Performing a building recon necessitates gathering information about the structure’s exterior and interior; this is called “intelligence.” Having critical data about a building’s features such as floor layouts, exits, construction features, and so on enhances fireground strategies and tactics. It is beneficial to rotate each work shift/tour on a building cycle for the same address; this enables firefighters with “new eyes” to observe something that a previous crew may have missed. For example, during a building recon training session walk-through of a hospital complex, the third crew noticed a standard-size door high up on the wall with a fixed ladder below the door saddle; on further investigation, this door led to an exterior open space. Shortly after the firefighters recognized the door as a potential hazard, a durable sign was affixed to its exterior that read “SHAFTWAY WITH FIXED WALL LADDER” to warn firefighters of the hazard beyond the door.
Individual Building Battle Plans
Gathering individual “battle plans” for any building, particularly high-rises, large structures, and building complexes (i.e., malls, colleges, and so on), can be an eye-opener for firefighters. For example, consider a 10-story fire-resistive construction building with a mixed occupancy (business floors 1-6, residential floors 7-10) and separate entrances. Once you are inside this structure, many “red flags” (mental caution signs) will arise regarding firefighters accessing the upper residential floors as well as occupant evacuation. In photo 1, the building shows four separate stairs that do not directly connect to one another or run the full height of the building from floors 1-10.
After gathering building data, a building footprint map (Figure 1) can provide the first-due fire company’s intelligence for initial operations such as how to access the fire command center off Side B and how there is no stairwell off the residential lobby area; this can be indicated as a note (e.g., “No Access Stairs”). Also, fire department connections are a combination sprinkler/standpipe system, so access to the lower stairs (Stairs A and C/Floors 1-6) are off Side A and can lead to a sixth-floor transfer corridor that directs firefighters to the upper stairs (Stairs B and D/Floors 7-10) as shown on the map.
If the IC has predefined initial operational guidelines ahead of time, he can deploy personnel within 30 to 60 seconds of their arrival. Taking note of this, he may develop the response strategy for the first-due company to go to Side B at the fire command center and the second-due company to report to Side A to access the building stairs. Also in Figure 1 are floors that have a maze-like layout (e.g., floors 2-6) and house multiple self-storage sheds. These floors can quickly disorient searching firefighters and can hamper the upper apartment occupants, who may stray off course as they use the transfer corridor onto the sixth-floor maze area.
A vertical building riser diagram (Figure 2) further supports the building footprint map by featuring Stairs A and C, which go from floors 1-6, while stairs B and D go from floors 6-10. The sixth floor is one of the red flags that the fire company observed as a horizontal transfer corridor level that connects stair A to B and stair C to D.
Fire departments can place the building intelligence captured during the recon process into an electronic database system for rapid retrieval the next time current and future firefighters respond to this building complex. This eliminates the process of “reinventing the wheel” each time members respond to this building.
If These Walls Could Talk
Because the fire service is a supportive organization, a department’s mission statement should include preincident building intelligence to further safeguard firefighters as well as occupants. You can manage eBuilding intelligence easily with three databased levels; these data help inform fire companies on how a building can react during a fire, how the fire may develop and expand, how smoke will travel and its effects on occupants and firefighters, how building components and layout impact fire/smoke spread, and how the fire protection systems work.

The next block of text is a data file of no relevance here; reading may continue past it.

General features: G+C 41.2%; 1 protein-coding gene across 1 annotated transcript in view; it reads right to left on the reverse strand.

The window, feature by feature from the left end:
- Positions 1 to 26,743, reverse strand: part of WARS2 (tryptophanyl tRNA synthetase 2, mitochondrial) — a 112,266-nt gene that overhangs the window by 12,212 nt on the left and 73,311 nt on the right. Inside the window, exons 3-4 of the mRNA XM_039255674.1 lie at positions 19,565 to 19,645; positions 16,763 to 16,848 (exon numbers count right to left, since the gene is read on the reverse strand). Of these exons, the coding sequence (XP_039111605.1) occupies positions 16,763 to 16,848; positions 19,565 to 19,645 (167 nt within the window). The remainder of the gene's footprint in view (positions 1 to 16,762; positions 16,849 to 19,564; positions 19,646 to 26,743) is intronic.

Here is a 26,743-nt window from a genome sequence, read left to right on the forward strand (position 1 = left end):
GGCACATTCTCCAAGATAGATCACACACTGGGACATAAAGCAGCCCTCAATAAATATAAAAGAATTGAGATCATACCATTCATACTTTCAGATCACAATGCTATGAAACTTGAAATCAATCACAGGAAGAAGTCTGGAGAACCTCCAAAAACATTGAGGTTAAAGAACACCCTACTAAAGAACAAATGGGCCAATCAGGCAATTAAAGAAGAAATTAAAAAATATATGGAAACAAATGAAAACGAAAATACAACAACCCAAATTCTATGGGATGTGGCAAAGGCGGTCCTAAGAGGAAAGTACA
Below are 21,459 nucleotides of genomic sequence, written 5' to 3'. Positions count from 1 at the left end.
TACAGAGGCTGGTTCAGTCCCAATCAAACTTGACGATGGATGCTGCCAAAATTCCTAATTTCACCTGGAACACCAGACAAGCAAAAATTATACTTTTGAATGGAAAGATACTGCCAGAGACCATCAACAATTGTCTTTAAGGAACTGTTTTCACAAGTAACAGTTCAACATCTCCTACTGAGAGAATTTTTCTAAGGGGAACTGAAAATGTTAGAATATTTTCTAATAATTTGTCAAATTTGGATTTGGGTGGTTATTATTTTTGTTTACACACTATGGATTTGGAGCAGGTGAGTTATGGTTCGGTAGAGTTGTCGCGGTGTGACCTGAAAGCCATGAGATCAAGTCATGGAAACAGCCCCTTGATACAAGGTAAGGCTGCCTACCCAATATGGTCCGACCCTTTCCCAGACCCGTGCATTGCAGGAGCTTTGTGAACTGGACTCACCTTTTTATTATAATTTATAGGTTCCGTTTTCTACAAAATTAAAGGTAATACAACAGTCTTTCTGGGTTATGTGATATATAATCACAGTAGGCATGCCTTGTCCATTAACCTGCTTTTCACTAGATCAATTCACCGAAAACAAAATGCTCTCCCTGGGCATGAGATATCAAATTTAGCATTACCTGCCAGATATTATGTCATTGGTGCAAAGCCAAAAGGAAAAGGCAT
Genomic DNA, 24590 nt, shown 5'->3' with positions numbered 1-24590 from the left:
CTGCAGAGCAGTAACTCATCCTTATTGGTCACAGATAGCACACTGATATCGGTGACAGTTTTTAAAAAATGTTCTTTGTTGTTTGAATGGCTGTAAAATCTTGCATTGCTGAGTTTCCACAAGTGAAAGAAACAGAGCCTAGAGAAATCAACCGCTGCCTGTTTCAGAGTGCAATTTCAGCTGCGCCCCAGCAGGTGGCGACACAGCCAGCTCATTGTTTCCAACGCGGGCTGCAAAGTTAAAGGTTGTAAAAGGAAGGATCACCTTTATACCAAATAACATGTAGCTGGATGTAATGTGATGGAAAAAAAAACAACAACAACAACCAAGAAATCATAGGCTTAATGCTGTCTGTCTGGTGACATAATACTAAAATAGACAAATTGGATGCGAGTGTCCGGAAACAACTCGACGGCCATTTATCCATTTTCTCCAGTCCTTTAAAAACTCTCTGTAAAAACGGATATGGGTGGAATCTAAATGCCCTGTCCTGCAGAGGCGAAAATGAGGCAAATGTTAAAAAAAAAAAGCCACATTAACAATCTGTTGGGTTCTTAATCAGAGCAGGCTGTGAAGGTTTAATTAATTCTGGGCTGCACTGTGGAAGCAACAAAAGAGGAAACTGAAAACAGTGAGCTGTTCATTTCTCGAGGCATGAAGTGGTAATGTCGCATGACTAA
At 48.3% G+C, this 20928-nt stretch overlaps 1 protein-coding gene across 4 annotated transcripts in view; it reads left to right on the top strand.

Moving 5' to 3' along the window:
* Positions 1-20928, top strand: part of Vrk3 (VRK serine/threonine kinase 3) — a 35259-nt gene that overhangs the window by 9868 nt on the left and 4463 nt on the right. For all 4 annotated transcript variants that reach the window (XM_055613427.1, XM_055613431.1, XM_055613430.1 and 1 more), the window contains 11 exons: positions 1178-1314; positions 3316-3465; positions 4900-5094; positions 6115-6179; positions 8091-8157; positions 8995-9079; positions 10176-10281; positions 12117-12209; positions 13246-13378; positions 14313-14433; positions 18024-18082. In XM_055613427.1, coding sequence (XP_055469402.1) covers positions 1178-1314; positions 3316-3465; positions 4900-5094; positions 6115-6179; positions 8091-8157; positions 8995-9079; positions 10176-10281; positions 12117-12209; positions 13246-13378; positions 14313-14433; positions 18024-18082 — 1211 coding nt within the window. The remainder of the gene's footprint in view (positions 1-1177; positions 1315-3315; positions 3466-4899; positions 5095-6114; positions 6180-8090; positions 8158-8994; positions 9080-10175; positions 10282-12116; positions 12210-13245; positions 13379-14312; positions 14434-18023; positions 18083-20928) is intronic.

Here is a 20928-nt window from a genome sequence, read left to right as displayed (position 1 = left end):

Also consider all-hazard (nonfire) behavior as it relates to external/internal building risks for man-made threats (bomb threats, active shooters, utility failures, and so on) and natural disasters (hurricanes, tornados, earthquakes, and so on). Building features and future construction techniques will continue to challenge the fire companies. However, if your department adopts a KbyG mentality, firefighters can get out in front of their work environment.
A municipality may pump money into a communications center to handle 911 calls and dispatch fire units, but many communications centers still lack the ability to easily retrieve “big data” building intelligence, push out into the field with three manageable levels of electronic data to help commence operations, quickly deploy fireground personnel, and support the incident as it unfolds. Providing the fire service with individual eBICard building “battle plans” to function as seamless emergency preparedness technology is a solution that is available today.
Author’s note: Some excerpts of this article are from High-Rise Buildings: Understanding the Vertical Challenge, Chapter 4: “If These Walls Could Talk” by Jerry Tracy, Jack J. Murphy, and James J. Murtagh (PennWell).
National Institute for Occupational Safety and Health Line-of-Duty Death Report F2013-16, Recommendation No. 4 (pg. 53) and Recommendation No. 5 (pg. 55).
National Institute of Standards and Technology (NIST)/World Trade Center (WTC) 9/11 Commission
National Institute of Standards and Technology/World Trade Center 9/11 Commission
NFPA 1620, Standard on Pre-Incident Planning (2015 Edition).
NFPA SMART Firefighting (2013).
NIOSH/LODD Report F2013-16 (7/15/2016)
JACK J. MURPHY, MA, is the chairman of the New York City High-Rise Fire Safety Directors Association. He is also a fire marshal (ret.) and a former deputy chief and has served as a Bergen County (NJ) deputy fire coordinator. He serves on the National Fire Protection Association (NFPA) committees for the High-Rise Building Safety Advisory and NFPA 1620, Pre-Incident Planning. Murphy also represents the International Association of Fire Chiefs on the Northeast Region Fire Code Work Group. He is the author of many fire service articles and authored a field handbook on Rapid Incident Command System and co-authored “Bridging the Gap: Fire Safety and Green Buildings.” He is a Fire Engineering contributing editor and PennWell Fire Group advisory board member. He received the 2012 Tom Brennan Lifetime Achievement Award.